WASHINGTON — A special U.N. envoy charged Thursday that the Iraqi government has committed "serious violations of human rights" against Shiite Muslim civilians in southern Iraq and called for dispatching U.N. observers there immediately to monitor the situation.
In a report labeled "urgent," Max van der Stoel of the U.N. Commission on Human Rights told of military attacks on unarmed civilians, forced relocation of some Shiite families and a deliberate diversion of water resources to threaten the local population.
Van der Stoel said the 16-page report, the first of two parts on human rights violations in Iraq originally due out this autumn, was being issued early because he feared that the situation was deteriorating so rapidly that the damage may soon be "irreparable."
He told the United Nations that there was no doubt, based on the evidence, that Iraq has violated U.N. Resolution 688--which prohibits repression of Iraqi citizens. And he warned that there is "considerable cause for concern" that Baghdad has adopted a specific policy aimed at controlling or destroying the Shiites.
Van der Stoel's report was quickly cited by the Bush Administration to bolster its push for tougher enforcement of Resolution 688. Washington regards the issue as its best hope for winning global backing for new action against the regime of Iraqi President Saddam Hussein.
The State Department said Thursday that Iraq's campaign against the Shiites--and its companion embargo against Kurdish forces in the north--amounted to "flagrant violations" of Resolution 688.
But top Administration officials backed away from a statement made to Congress on Wednesday by Edward Perkins, the U.S. ambassador to the United Nations, that Washington is preparing to ask the Security Council for new authority to use military power to enforce Resolution 688.
Pete Williams, the Pentagon spokesman, said Thursday that while the Administration "may choose to go back to the Security Council" for additional enforcement power, the United States believes that it already has adequate authority to launch military action if it wants.
In Baghdad, Hussein shuffled his Cabinet again after his latest confrontation with the United Nations over access to records. He replaced his finance minister and education minister and appointed a Shiite to be foreign minister.
The elevation of a Shiite Muslim to the foreign minister's post comes as Hussein faces increasing pressure from abroad over his treatment of the Shiite minority. Analysts said the Iraqi leader frequently shuffles his Cabinet, partly to solidify his own power.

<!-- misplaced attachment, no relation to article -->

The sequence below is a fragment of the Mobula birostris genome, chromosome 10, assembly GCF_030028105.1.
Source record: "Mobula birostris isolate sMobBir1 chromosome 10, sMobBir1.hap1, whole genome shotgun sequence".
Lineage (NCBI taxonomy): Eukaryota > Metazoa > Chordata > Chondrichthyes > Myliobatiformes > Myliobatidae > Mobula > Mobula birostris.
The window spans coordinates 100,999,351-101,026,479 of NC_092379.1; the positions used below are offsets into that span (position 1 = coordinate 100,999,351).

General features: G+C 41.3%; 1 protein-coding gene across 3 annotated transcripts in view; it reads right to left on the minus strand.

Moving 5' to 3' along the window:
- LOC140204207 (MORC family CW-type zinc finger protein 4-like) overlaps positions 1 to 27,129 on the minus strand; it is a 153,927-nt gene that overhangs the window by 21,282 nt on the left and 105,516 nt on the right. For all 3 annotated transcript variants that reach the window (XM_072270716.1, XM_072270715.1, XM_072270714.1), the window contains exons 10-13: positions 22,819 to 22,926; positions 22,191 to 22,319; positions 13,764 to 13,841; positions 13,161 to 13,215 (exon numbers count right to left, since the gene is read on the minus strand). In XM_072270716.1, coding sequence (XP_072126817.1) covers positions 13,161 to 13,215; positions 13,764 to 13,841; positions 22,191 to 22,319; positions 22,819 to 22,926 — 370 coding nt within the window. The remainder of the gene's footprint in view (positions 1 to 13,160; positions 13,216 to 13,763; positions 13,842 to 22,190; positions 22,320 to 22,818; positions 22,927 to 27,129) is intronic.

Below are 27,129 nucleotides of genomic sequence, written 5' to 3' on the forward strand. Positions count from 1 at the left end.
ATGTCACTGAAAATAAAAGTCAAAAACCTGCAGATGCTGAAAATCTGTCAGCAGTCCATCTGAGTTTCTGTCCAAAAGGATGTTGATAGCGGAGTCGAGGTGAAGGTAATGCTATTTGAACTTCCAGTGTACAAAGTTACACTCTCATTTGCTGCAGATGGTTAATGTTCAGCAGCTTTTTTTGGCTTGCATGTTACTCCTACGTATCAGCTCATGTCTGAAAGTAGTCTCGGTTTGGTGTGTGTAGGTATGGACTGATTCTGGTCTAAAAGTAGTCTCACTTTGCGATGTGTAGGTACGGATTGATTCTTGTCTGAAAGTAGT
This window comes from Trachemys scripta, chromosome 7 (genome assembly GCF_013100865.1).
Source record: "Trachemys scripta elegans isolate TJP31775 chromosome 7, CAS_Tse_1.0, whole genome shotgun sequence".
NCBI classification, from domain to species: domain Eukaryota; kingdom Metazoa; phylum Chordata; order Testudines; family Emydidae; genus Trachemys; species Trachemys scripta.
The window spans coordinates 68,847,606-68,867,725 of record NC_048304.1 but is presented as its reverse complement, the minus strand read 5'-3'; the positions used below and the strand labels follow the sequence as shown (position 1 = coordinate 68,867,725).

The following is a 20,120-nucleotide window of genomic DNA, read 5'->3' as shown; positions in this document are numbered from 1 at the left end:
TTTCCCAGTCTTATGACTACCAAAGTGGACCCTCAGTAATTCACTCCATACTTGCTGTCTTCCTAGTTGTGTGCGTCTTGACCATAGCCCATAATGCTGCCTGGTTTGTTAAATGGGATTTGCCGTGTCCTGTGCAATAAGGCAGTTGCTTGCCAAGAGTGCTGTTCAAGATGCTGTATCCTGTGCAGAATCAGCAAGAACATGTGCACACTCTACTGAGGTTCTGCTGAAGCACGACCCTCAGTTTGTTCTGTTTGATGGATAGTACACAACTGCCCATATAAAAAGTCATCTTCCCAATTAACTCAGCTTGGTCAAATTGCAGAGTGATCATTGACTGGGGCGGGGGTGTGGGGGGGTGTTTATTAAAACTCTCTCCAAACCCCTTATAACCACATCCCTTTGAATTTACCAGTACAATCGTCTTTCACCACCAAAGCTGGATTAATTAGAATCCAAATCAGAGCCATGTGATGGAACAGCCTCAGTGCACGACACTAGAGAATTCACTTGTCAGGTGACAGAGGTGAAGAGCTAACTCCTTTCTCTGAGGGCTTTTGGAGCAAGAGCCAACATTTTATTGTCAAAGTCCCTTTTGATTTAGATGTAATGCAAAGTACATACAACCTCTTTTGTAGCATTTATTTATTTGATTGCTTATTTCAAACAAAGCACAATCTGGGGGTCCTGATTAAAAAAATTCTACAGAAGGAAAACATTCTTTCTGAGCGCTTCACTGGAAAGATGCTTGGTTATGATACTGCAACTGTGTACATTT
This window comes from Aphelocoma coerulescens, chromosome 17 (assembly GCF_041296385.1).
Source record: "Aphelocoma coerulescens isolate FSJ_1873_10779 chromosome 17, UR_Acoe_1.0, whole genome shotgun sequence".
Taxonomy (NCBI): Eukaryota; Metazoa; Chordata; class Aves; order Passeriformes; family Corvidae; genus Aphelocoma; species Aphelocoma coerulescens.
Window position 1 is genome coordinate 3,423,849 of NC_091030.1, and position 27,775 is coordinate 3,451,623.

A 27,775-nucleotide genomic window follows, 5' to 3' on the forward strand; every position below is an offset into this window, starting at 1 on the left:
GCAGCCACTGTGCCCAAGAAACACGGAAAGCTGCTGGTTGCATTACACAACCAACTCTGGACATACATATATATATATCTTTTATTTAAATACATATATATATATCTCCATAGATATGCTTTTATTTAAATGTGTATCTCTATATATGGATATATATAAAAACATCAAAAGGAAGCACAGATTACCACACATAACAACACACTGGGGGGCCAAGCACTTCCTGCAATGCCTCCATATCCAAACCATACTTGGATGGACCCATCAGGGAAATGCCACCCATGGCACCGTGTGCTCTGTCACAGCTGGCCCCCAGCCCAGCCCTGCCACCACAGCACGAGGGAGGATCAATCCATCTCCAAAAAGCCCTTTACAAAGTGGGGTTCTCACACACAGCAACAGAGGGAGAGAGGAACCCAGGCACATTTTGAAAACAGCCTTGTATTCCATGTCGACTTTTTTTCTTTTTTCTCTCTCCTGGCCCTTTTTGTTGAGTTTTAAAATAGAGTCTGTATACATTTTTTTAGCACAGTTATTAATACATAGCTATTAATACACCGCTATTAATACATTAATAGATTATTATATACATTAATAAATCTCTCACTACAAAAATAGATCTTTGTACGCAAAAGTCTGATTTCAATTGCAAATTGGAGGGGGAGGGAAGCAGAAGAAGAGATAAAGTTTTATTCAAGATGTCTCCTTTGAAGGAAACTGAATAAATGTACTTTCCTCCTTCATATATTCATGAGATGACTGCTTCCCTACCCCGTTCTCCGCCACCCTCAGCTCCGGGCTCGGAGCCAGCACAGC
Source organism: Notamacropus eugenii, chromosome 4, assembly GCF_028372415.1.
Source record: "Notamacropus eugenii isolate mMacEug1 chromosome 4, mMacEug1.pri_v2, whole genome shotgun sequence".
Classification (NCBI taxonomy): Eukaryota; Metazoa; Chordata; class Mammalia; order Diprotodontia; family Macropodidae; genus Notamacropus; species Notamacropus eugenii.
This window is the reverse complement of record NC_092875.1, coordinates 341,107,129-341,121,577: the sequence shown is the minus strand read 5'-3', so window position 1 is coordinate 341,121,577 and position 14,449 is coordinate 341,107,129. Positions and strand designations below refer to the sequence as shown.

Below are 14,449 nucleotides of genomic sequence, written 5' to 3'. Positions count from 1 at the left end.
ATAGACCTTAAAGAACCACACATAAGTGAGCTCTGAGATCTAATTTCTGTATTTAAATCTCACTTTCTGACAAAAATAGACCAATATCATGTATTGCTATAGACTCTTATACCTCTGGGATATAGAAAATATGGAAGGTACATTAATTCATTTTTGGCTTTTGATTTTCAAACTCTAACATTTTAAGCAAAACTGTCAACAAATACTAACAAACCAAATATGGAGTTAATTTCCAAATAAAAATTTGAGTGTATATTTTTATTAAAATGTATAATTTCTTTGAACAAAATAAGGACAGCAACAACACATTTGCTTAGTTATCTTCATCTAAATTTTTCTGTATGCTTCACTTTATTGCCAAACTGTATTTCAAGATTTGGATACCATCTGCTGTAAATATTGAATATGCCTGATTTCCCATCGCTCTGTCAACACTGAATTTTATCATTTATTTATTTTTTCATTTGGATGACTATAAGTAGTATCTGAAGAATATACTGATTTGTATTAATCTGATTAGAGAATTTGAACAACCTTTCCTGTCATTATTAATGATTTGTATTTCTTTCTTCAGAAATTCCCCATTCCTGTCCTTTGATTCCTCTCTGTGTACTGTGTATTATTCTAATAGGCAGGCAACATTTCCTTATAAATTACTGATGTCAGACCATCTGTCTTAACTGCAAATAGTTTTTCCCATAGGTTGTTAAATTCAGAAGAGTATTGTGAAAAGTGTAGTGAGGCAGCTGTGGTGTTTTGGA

In Washington, six Iraqi opposition leaders who met Wednesday with Secretary of State James A. Baker III discounted the possibility--raised repeatedly by some U.S. analysts--that Hussein might be overthrown by a "palace coup" initiated by members of his own inner circle.
At a press briefing Thursday, the group's members--including Shiite, Kurdish and Sunni Muslim opponents of the Baghdad regime--agreed that those surrounding Hussein are still too close to him to be likely to launch such an operation, and they warned that Western strategists are wasting their time thinking about it.
They continued to insist, however, that overthrowing Hussein is the only way the West can stop Iraq's aggression against both its neighbors and its own citizens.
Sunni leader Salah Sheikhly said he is convinced that Washington is "very, very serious" about "tightening the noose" on Hussein and is likely to take steps soon.
Van der Stoel's report was accompanied by a copy of a letter he wrote to Iraq's foreign minister in which he said he had reliable information pointing to a "policy of aggression directed by government authorities against the population inhabiting the southern marshes."
He also said he has acquired videotapes of raids and interrogations, including one in which Iraq's prime minister personally ordered Iraqi army generals to "wipe out" three specific Shiite tribes. He said the tapes also show Iraqi soldiers training for those assaults.
The envoy's report cited these developments:
* Iraqi forces have launched military attacks against dozens of Shiite villages in recent weeks, using heavy artillery, firebombs and strafing against the local populations. "Widespread deaths, arrests and disappearances" have been reported throughout the region.
* The Iraqi government has been ordering the forced relocation of Shiite villagers, similar to the operations it conducted against the country's Kurdish population in the north in the late 1980s. Supplies of both food and medicine have been restricted.
* The government is speeding construction of the so-called Third River Project, which is diverting waters from the southern flats. Although the plan ostensibly is part of an irrigation project, the report said it is threatening the Shiites' basic survival.